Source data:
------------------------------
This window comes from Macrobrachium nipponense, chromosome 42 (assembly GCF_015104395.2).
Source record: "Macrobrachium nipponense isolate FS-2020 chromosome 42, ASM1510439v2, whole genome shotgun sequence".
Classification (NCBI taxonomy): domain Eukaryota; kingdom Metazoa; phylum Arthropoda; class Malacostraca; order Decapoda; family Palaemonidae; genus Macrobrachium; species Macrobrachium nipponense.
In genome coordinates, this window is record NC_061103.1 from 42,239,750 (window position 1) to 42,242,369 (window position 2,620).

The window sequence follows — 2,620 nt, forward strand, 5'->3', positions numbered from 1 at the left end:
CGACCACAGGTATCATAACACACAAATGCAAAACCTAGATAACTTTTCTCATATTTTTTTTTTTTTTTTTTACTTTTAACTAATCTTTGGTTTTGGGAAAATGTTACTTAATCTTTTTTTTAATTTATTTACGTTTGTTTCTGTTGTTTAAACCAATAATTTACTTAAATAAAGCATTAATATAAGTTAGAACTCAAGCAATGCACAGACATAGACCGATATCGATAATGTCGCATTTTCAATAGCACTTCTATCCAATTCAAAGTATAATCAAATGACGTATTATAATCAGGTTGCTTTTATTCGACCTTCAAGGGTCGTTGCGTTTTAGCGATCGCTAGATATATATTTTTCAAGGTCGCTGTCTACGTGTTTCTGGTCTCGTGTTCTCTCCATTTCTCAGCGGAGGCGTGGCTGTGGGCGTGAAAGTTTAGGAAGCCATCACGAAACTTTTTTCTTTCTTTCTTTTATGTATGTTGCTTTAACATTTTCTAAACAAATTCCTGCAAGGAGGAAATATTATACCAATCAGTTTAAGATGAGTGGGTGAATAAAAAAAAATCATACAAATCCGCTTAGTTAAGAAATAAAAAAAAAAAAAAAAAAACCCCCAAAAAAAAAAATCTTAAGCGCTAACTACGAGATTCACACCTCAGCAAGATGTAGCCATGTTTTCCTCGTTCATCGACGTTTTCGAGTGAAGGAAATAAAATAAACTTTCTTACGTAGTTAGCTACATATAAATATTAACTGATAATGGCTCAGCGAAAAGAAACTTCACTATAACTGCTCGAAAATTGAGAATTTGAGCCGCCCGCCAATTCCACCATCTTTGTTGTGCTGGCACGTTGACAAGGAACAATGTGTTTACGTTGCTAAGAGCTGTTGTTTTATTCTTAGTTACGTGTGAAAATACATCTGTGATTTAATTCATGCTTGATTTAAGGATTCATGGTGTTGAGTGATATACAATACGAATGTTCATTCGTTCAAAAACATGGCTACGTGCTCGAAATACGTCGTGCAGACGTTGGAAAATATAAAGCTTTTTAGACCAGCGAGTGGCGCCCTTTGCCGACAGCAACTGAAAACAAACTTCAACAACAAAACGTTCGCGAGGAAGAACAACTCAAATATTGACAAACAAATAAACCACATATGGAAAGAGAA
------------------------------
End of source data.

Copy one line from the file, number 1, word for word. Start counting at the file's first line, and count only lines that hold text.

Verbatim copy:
This window comes from Macrobrachium nipponense, chromosome 42 (assembly GCF_015104395.2).